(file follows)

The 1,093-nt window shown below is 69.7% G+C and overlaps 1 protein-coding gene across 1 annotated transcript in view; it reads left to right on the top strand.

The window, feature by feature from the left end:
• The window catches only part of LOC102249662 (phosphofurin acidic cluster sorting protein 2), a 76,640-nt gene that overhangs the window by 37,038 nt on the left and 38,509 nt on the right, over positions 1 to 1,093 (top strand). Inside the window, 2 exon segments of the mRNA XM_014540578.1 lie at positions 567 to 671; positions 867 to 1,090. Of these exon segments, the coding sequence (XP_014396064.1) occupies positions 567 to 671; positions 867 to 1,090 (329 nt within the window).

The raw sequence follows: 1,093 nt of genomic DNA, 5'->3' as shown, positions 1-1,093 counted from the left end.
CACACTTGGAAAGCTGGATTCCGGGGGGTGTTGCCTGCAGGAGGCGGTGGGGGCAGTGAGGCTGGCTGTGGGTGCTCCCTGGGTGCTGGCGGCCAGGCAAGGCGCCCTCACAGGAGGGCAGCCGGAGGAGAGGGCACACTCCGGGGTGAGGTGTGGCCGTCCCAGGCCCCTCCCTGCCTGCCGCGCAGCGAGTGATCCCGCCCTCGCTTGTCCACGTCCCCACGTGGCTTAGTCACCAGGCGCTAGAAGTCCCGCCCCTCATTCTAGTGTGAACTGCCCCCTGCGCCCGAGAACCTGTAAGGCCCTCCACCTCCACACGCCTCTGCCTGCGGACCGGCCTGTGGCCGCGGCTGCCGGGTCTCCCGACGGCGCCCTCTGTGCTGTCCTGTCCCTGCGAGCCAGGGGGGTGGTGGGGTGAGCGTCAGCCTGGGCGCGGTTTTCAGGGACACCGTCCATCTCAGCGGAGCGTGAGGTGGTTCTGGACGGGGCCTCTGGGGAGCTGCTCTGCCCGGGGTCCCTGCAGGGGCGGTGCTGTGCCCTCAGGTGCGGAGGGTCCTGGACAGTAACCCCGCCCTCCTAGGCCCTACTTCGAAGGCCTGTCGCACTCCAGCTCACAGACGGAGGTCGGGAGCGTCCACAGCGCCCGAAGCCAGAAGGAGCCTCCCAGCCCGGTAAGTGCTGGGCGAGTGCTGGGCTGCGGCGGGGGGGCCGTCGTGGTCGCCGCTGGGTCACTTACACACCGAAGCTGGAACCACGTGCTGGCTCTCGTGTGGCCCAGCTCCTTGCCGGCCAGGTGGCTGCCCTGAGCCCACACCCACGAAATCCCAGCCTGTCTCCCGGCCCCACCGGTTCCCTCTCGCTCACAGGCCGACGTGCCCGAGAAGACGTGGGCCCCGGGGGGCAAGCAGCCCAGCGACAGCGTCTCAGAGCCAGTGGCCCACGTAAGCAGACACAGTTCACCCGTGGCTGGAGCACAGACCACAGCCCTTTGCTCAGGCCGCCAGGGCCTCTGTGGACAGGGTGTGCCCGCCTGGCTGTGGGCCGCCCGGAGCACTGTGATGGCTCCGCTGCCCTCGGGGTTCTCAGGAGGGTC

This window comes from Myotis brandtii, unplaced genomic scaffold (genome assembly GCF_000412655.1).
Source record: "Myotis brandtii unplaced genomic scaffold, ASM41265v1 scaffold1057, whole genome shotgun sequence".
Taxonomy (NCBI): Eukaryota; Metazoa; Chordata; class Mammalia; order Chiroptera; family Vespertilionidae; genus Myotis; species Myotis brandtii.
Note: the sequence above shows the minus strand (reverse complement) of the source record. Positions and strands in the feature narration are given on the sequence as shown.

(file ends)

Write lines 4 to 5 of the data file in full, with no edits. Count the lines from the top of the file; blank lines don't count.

The raw sequence follows: 1,093 nt of genomic DNA, 5'->3' as shown, positions 1-1,093 counted from the left end.
CACACTTGGAAAGCTGGATTCCGGGGGGTGTTGCCTGCAGGAGGCGGTGGGGGCAGTGAGGCTGGCTGTGGGTGCTCCCTGGGTGCTGGCGGCCAGGCAAGGCGCCCTCACAGGAGGGCAGCCGGAGGAGAGGGCACACTCCGGGGTGAGGTGTGGCCGTCCCAGGCCCCTCCCTGCCTGCCGCGCAGCGAGTGATCCCGCCCTCGCTTGTCCACGTCCCCACGTGGCTTAGTCACCAGGCGCTAGAAGTCCCGCCCCTCATTCTAGTGTGAACTGCCCCCTGCGCCCGAGAACCTGTAAGGCCCTCCACCTCCACACGCCTCTGCCTGCGGACCGGCCTGTGGCCGCGGCTGCCGGGTCTCCCGACGGCGCCCTCTGTGCTGTCCTGTCCCTGCGAGCCAGGGGGGTGGTGGGGTGAGCGTCAGCCTGGGCGCGGTTTTCAGGGACACCGTCCATCTCAGCGGAGCGTGAGGTGGTTCTGGACGGGGCCTCTGGGGAGCTGCTCTGCCCGGGGTCCCTGCAGGGGCGGTGCTGTGCCCTCAGGTGCGGAGGGTCCTGGACAGTAACCCCGCCCTCCTAGGCCCTACTTCGAAGGCCTGTCGCACTCCAGCTCACAGACGGAGGTCGGGAGCGTCCACAGCGCCCGAAGCCAGAAGGAGCCTCCCAGCCCGGTAAGTGCTGGGCGAGTGCTGGGCTGCGGCGGGGGGGCCGTCGTGGTCGCCGCTGGGTCACTTACACACCGAAGCTGGAACCACGTGCTGGCTCTCGTGTGGCCCAGCTCCTTGCCGGCCAGGTGGCTGCCCTGAGCCCACACCCACGAAATCCCAGCCTGTCTCCCGGCCCCACCGGTTCCCTCTCGCTCACAGGCCGACGTGCCCGAGAAGACGTGGGCCCCGGGGGGCAAGCAGCCCAGCGACAGCGTCTCAGAGCCAGTGGCCCACGTAAGCAGACACAGTTCACCCGTGGCTGGAGCACAGACCACAGCCCTTTGCTCAGGCCGCCAGGGCCTCTGTGGACAGGGTGTGCCCGCCTGGCTGTGGGCCGCCCGGAGCACTGTGATGGCTCCGCTGCCCTCGGGGTTCTCAGGAGGGTC